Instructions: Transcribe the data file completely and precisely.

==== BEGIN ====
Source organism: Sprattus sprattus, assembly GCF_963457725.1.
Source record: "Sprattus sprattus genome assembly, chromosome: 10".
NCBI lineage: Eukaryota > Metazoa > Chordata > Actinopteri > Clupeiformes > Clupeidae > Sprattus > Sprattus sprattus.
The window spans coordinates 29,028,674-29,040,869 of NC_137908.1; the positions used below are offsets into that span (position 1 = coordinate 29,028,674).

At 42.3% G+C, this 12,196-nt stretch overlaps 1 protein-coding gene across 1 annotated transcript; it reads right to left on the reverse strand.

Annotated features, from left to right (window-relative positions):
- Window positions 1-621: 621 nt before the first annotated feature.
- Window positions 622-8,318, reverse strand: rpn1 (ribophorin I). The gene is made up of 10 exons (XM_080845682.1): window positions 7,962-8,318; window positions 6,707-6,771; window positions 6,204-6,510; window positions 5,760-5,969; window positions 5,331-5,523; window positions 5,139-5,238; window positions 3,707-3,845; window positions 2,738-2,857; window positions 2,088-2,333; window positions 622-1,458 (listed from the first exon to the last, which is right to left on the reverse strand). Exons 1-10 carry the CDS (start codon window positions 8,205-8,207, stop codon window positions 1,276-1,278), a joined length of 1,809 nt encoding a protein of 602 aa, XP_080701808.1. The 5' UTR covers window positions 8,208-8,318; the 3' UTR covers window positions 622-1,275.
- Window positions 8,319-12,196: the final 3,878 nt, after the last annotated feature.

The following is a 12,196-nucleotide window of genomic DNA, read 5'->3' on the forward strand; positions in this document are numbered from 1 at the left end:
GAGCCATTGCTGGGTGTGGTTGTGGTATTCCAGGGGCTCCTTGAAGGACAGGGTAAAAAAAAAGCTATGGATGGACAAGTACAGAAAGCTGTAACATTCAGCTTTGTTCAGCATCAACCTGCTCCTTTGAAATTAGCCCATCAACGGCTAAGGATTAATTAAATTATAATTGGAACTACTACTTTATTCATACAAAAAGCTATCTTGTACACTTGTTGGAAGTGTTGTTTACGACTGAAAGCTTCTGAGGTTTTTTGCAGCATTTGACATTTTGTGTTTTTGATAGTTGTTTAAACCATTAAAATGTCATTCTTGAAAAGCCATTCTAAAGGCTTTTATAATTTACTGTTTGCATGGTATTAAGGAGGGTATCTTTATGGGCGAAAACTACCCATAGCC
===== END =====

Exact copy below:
Source organism: Sprattus sprattus, assembly GCF_963457725.1.
Source record: "Sprattus sprattus genome assembly, chromosome: 10".
NCBI lineage: Eukaryota > Metazoa > Chordata > Actinopteri > Clupeiformes > Clupeidae > Sprattus > Sprattus sprattus.
The window spans coordinates 29,028,674-29,040,869 of NC_137908.1; the positions used below are offsets into that span (position 1 = coordinate 29,028,674).

At 42.3% G+C, this 12,196-nt stretch overlaps 1 protein-coding gene across 1 annotated transcript; it reads right to left on the reverse strand.

Annotated features, from left to right (window-relative positions):
- Window positions 1-621: 621 nt before the first annotated feature.
- Window positions 622-8,318, reverse strand: rpn1 (ribophorin I). The gene is made up of 10 exons (XM_080845682.1): window positions 7,962-8,318; window positions 6,707-6,771; window positions 6,204-6,510; window positions 5,760-5,969; window positions 5,331-5,523; window positions 5,139-5,238; window positions 3,707-3,845; window positions 2,738-2,857; window positions 2,088-2,333; window positions 622-1,458 (listed from the first exon to the last, which is right to left on the reverse strand). Exons 1-10 carry the CDS (start codon window positions 8,205-8,207, stop codon window positions 1,276-1,278), a joined length of 1,809 nt encoding a protein of 602 aa, XP_080701808.1. The 5' UTR covers window positions 8,208-8,318; the 3' UTR covers window positions 622-1,275.
- Window positions 8,319-12,196: the final 3,878 nt, after the last annotated feature.

The following is a 12,196-nucleotide window of genomic DNA, read 5'->3' on the forward strand; positions in this document are numbered from 1 at the left end:
GAGCCATTGCTGGGTGTGGTTGTGGTATTCCAGGGGCTCCTTGAAGGACAGGGTAAAAAAAAAGCTATGGATGGACAAGTACAGAAAGCTGTAACATTCAGCTTTGTTCAGCATCAACCTGCTCCTTTGAAATTAGCCCATCAACGGCTAAGGATTAATTAAATTATAATTGGAACTACTACTTTATTCATACAAAAAGCTATCTTGTACACTTGTTGGAAGTGTTGTTTACGACTGAAAGCTTCTGAGGTTTTTTGCAGCATTTGACATTTTGTGTTTTTGATAGTTGTTTAAACCATTAAAATGTCATTCTTGAAAAGCCATTCTAAAGGCTTTTATAATTTACTGTTTGCATGGTATTAAGGAGGGTATCTTTATGGGCGAAAACTACCCATAGCC